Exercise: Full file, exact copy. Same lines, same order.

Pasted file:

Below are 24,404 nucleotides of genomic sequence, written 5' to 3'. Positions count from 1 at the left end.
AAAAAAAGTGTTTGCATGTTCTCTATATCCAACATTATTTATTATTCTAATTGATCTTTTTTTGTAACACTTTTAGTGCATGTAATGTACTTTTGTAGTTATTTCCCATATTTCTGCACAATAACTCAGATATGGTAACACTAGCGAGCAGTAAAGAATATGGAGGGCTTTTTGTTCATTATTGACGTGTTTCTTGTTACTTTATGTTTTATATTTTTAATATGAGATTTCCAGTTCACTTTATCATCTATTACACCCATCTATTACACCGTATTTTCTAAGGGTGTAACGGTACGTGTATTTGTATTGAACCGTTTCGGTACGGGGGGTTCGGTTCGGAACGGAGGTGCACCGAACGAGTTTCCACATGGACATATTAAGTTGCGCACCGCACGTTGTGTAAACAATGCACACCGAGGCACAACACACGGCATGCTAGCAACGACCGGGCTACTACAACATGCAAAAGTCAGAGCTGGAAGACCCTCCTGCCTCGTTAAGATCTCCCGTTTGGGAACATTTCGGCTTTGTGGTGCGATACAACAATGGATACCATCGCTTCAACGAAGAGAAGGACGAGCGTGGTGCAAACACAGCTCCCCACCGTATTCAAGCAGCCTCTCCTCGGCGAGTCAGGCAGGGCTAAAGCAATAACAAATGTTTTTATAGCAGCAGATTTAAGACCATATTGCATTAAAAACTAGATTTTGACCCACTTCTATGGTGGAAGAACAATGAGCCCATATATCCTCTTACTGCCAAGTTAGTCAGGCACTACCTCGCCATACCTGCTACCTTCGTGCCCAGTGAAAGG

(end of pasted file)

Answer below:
Below are 24,404 nucleotides of genomic sequence, written 5' to 3'. Positions count from 1 at the left end.
AAAAAAAGTGTTTGCATGTTCTCTATATCCAACATTATTTATTATTCTAATTGATCTTTTTTTGTAACACTTTTAGTGCATGTAATGTACTTTTGTAGTTATTTCCCATATTTCTGCACAATAACTCAGATATGGTAACACTAGCGAGCAGTAAAGAATATGGAGGGCTTTTTGTTCATTATTGACGTGTTTCTTGTTACTTTATGTTTTATATTTTTAATATGAGATTTCCAGTTCACTTTATCATCTATTACACCCATCTATTACACCGTATTTTCTAAGGGTGTAACGGTACGTGTATTTGTATTGAACCGTTTCGGTACGGGGGGTTCGGTTCGGAACGGAGGTGCACCGAACGAGTTTCCACATGGACATATTAAGTTGCGCACCGCACGTTGTGTAAACAATGCACACCGAGGCACAACACACGGCATGCTAGCAACGACCGGGCTACTACAACATGCAAAAGTCAGAGCTGGAAGACCCTCCTGCCTCGTTAAGATCTCCCGTTTGGGAACATTTCGGCTTTGTGGTGCGATACAACAATGGATACCATCGCTTCAACGAAGAGAAGGACGAGCGTGGTGCAAACACAGCTCCCCACCGTATTCAAGCAGCCTCTCCTCGGCGAGTCAGGCAGGGCTAAAGCAATAACAAATGTTTTTATAGCAGCAGATTTAAGACCATATTGCATTAAAAACTAGATTTTGACCCACTTCTATGGTGGAAGAACAATGAGCCCATATATCCTCTTACTGCCAAGTTAGTCAGGCACTACCTCGCCATACCTGCTACCTTCGTGCCCAGTGAAAGG